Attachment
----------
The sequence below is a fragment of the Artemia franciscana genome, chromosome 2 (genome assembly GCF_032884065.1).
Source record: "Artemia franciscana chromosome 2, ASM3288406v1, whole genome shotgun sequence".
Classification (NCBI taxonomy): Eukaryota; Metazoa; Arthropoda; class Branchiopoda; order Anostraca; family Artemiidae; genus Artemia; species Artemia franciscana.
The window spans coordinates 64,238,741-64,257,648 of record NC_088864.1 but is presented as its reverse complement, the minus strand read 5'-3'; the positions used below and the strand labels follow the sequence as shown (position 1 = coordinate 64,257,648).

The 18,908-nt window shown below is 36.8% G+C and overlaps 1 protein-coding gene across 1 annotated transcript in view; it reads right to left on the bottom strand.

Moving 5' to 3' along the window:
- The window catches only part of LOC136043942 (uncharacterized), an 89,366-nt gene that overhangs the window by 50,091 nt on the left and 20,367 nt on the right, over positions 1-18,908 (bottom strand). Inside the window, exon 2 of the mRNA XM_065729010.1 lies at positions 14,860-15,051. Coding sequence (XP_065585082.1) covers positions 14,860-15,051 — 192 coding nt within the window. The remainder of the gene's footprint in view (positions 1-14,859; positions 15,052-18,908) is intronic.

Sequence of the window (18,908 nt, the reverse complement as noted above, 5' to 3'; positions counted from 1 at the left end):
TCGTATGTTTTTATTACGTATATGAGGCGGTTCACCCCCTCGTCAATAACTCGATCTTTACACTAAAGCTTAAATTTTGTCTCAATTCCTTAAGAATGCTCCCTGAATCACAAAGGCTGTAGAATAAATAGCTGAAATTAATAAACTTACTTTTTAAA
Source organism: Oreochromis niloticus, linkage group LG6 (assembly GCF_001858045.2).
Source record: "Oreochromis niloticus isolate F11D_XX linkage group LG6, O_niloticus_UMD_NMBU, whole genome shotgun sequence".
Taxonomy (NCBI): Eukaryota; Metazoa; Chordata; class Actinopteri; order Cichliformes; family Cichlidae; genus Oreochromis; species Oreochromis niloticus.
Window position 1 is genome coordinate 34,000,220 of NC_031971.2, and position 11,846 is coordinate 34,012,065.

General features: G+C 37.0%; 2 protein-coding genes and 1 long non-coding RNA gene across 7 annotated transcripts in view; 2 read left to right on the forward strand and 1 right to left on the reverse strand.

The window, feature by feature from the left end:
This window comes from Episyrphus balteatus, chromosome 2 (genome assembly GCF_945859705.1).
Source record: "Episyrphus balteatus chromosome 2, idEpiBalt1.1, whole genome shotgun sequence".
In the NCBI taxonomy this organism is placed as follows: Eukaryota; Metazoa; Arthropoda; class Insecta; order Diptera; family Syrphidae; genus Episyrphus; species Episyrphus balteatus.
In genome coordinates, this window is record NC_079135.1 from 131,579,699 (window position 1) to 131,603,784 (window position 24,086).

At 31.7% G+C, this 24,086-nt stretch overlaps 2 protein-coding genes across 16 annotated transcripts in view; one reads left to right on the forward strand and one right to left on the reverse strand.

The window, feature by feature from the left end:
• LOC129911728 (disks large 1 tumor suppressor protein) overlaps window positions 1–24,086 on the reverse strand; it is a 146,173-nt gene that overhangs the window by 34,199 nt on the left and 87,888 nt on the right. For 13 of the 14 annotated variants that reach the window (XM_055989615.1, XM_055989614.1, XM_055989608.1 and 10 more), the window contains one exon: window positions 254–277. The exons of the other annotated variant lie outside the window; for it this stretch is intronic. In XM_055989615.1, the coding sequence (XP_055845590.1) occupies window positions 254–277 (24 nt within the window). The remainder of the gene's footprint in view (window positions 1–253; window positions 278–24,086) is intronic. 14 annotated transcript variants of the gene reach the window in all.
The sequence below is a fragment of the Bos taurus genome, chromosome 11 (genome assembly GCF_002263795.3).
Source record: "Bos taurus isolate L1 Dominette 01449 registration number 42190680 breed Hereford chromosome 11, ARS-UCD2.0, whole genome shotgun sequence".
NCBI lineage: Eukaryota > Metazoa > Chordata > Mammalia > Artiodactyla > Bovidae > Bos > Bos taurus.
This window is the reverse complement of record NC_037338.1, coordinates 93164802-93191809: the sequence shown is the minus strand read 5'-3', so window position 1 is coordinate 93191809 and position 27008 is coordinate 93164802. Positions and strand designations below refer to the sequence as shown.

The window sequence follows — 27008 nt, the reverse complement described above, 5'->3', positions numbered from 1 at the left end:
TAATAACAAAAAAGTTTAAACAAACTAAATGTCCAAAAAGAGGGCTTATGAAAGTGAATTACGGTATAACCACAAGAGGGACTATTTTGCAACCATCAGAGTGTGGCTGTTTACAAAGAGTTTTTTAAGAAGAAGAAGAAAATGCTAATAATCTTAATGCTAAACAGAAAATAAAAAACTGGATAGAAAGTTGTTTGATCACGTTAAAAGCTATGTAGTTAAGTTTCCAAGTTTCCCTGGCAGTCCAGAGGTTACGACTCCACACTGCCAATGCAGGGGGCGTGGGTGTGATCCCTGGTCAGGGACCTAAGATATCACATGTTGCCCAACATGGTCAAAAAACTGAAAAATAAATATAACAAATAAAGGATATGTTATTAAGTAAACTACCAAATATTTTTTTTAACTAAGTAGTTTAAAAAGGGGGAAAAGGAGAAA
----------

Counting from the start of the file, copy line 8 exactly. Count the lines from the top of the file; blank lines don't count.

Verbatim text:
Sequence of the window (18,908 nt, the reverse complement as noted above, 5' to 3'; positions counted from 1 at the left end):